Flash briefing provides quick daily news bites, typically hourly or daily, covering “weather, local news, daily motivation, productivity tips, gardening tips.” With 100 million Alexa devices and only 8,600 briefings, there is a great scarcity of content. If companies put out a quality message on a regular basis, they can climb to the top of the rankings for their niche . . . fast.

Flash briefings should be no longer than 10 minutes. Emily would not go over 2 minutes and considers 30 to 60 seconds to be “the sweet spot.” Emily also recommends, “If you skip any day, make it Sunday,” and notes that listenership is highest in the early morning or early evening, at “moments of transition,” when people are getting ready for work, making coffee . . . preparing dinner and their hands are busy.

In the past year, Amazon Developer has simplified its user interface and provided templates, making it easier for people, even those who are not developers, to build custom skills for voice-activated devices. A WYSIWYG free Alexa skill-building and publishing tool, Storyline, was the foundation of up to 60% of early Alexa skills. Storyline pivoted at the end of 2018, changed its name to Invocable, and now provides prototyping for voice UX designers.

Emily also talks about some the leaders in the development of voice technology and the revolutionary developments that could come out of voice interfaced devices—from practical applications to the ability to have cross-generational conversations with people from the past.

Emily can be reached on her company’s website at:, on Twitter @emilybinder or on Instagram @beetlemoment.

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Putting Headlights on the Business

Ben Kunz is Executive Vice President of Media Associates, an independent media planning, buying and analytics agency working with clients with $2 to $30 million advertising budgets. Although the company “does media,” its primary focus is on tactic and channel selection and on predicting, controlling, and maximizing advertising investment results.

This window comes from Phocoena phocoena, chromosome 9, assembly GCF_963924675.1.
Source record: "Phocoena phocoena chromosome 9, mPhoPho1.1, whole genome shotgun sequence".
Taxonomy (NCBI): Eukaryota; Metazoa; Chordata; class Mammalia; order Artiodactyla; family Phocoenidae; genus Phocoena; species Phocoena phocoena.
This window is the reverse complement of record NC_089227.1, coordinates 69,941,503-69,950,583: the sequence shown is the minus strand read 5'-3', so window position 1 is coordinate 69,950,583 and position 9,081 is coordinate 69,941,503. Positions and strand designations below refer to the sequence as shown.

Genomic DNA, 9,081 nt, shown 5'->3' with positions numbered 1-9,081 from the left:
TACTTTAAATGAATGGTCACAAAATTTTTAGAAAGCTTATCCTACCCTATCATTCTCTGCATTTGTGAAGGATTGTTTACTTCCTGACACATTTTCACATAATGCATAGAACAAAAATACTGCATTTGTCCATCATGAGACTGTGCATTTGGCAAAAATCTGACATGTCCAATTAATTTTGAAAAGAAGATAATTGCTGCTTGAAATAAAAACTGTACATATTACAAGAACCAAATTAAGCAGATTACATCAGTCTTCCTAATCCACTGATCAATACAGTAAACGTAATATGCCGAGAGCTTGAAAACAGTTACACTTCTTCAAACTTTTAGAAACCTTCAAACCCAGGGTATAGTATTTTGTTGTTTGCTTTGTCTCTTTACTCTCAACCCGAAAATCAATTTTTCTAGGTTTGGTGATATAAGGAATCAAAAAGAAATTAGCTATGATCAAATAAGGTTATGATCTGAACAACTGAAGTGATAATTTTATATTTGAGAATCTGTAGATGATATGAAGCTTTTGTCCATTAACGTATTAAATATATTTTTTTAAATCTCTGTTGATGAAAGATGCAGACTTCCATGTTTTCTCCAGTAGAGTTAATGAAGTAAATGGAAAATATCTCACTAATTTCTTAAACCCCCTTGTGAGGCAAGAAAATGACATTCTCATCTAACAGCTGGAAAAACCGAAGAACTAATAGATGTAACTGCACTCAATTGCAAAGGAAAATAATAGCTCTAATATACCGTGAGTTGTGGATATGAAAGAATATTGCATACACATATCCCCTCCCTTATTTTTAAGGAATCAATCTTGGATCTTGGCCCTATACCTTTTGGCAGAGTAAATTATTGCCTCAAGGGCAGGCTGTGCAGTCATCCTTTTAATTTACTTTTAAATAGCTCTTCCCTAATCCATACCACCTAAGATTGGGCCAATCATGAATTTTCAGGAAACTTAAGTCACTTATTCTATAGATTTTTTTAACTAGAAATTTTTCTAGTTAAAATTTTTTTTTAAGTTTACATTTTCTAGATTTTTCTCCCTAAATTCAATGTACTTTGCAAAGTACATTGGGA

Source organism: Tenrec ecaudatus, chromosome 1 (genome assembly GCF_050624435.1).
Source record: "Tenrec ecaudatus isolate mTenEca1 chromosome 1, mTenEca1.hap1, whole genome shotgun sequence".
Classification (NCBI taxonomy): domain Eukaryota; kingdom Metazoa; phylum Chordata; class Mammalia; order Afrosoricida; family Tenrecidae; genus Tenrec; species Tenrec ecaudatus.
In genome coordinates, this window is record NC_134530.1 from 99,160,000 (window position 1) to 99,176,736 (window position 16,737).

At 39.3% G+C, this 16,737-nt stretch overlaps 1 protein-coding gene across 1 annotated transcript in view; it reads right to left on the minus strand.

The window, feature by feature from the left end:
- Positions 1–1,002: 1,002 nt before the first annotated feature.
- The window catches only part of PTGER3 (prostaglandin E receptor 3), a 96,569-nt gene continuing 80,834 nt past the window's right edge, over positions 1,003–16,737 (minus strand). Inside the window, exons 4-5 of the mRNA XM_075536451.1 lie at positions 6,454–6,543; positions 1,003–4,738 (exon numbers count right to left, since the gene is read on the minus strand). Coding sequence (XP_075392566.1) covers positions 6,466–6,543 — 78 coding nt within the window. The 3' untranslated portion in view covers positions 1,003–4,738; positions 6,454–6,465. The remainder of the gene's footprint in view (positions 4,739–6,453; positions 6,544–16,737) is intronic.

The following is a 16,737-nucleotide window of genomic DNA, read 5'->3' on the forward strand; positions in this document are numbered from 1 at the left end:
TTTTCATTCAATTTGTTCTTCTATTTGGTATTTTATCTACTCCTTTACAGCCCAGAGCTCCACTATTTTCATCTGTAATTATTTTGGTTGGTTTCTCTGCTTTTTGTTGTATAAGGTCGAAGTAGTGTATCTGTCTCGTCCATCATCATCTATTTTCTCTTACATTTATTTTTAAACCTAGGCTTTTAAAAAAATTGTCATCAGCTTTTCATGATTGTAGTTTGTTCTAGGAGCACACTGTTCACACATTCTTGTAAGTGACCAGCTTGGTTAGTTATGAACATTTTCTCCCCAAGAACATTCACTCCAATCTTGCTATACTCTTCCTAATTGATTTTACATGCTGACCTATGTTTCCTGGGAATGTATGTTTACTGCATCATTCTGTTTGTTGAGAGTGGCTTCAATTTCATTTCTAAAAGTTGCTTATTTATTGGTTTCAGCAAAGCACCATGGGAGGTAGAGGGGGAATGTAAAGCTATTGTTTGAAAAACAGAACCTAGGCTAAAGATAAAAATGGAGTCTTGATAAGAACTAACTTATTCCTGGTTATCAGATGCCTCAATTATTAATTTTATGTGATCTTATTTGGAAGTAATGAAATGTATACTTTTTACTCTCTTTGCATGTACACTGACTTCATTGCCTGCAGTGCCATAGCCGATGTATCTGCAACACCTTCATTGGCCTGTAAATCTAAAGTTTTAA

Ben explains the structure of advertising as having three prongs: the creative/branding/message piece; the increasingly-fragmented media channel piece (social media, Twitter, mobile devices, over-the-top (cable free) television, satellite radio); and data. Ben feels data is critical to targeting, understanding, and optimizing advertising return.

Ben’s company uses predictive analytics, modeling outcomes before starting an advertising campaign. He says, if you can measure what happened, you can turn it around and forecast what will happen – use data to get ahead and put some headlights on your business so you can see where you are going. He gives this as an example: If you are going to spend $10 million on an ad campaign, is it going to drive $30 million back in sales? If you don’t know, run some predictive models . . . this is the only way to control outcome.

Ben says that barring the time and expense of gathering a lot target audience information, the best way to change or influence consumer behavior is to advertise on 3 very different channels over a period of time. He cites Rex Briggs, author of the book What Sticks, who analyzed billions of dollars of marketing spend and concluded that, if a brand presented advertisements on television, billboards, and digital ads, customers responded much more than if they just saw a bunch of Facebook ads. Digital may be “hot,” but it is not everything. Channels should be selected based on the target audience.

Attending South by Southwest for the 10th year, Ben commented on how fast technology had changed. But, he added, human psychology has not changed. Too often, advertisers or marketers get caught up in the “bright and shiny,” when they need to balance their efforts across all channels.